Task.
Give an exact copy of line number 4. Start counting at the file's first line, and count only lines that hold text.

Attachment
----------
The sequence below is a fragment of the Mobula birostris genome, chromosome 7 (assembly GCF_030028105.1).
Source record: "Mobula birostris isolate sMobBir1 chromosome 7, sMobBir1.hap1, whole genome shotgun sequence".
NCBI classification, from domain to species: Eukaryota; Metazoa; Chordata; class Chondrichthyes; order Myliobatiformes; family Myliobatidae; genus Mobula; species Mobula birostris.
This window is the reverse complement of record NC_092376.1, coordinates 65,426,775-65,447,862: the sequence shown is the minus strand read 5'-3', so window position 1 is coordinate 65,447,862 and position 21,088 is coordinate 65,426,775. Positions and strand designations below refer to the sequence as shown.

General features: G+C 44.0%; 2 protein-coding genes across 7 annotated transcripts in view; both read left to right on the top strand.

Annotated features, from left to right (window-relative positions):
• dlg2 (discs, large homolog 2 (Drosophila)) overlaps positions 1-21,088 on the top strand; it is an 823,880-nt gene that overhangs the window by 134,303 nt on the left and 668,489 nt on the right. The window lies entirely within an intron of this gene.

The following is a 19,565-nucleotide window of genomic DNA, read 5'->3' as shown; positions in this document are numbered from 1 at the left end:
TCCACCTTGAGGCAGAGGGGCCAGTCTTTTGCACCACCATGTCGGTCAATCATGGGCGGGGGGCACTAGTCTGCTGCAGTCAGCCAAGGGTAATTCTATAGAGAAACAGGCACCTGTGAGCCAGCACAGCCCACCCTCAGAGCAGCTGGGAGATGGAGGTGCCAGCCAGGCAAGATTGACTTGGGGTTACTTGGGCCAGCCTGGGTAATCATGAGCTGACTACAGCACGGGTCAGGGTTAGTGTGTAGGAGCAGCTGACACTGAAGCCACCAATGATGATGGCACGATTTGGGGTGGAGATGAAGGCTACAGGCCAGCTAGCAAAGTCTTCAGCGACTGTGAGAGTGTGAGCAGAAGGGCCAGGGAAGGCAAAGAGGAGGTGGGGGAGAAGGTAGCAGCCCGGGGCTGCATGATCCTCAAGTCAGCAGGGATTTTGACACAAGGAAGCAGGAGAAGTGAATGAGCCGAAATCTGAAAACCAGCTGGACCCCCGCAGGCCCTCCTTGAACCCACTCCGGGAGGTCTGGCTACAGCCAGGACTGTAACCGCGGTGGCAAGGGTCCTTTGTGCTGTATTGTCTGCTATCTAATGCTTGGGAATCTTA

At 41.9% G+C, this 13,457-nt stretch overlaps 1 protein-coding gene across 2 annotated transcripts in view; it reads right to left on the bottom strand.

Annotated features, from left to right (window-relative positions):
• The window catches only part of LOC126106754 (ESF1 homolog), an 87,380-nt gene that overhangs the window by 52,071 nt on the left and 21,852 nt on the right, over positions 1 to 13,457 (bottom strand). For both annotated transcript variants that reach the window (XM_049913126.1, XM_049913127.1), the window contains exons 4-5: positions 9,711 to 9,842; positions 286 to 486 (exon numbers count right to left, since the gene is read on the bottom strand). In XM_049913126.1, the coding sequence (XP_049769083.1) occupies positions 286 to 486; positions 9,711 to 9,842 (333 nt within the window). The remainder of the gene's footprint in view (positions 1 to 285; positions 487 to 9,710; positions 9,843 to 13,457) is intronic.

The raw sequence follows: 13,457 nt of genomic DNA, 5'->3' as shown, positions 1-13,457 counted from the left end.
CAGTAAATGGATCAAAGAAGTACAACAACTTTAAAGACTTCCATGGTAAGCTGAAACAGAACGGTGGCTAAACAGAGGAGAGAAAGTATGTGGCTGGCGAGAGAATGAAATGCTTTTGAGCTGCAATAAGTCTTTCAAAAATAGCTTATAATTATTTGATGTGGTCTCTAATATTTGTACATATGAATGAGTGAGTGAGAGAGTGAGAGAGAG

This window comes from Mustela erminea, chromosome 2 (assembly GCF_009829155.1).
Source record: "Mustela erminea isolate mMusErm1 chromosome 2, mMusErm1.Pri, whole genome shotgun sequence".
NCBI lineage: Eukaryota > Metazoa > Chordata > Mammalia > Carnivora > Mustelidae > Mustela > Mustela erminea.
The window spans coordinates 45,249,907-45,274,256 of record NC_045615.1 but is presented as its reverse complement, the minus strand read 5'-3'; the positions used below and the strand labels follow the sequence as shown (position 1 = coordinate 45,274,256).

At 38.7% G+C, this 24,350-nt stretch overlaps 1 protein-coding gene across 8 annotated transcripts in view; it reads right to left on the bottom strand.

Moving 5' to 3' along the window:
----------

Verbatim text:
This window is the reverse complement of record NC_092376.1, coordinates 65,426,775-65,447,862: the sequence shown is the minus strand read 5'-3', so window position 1 is coordinate 65,447,862 and position 21,088 is coordinate 65,426,775. Positions and strand designations below refer to the sequence as shown.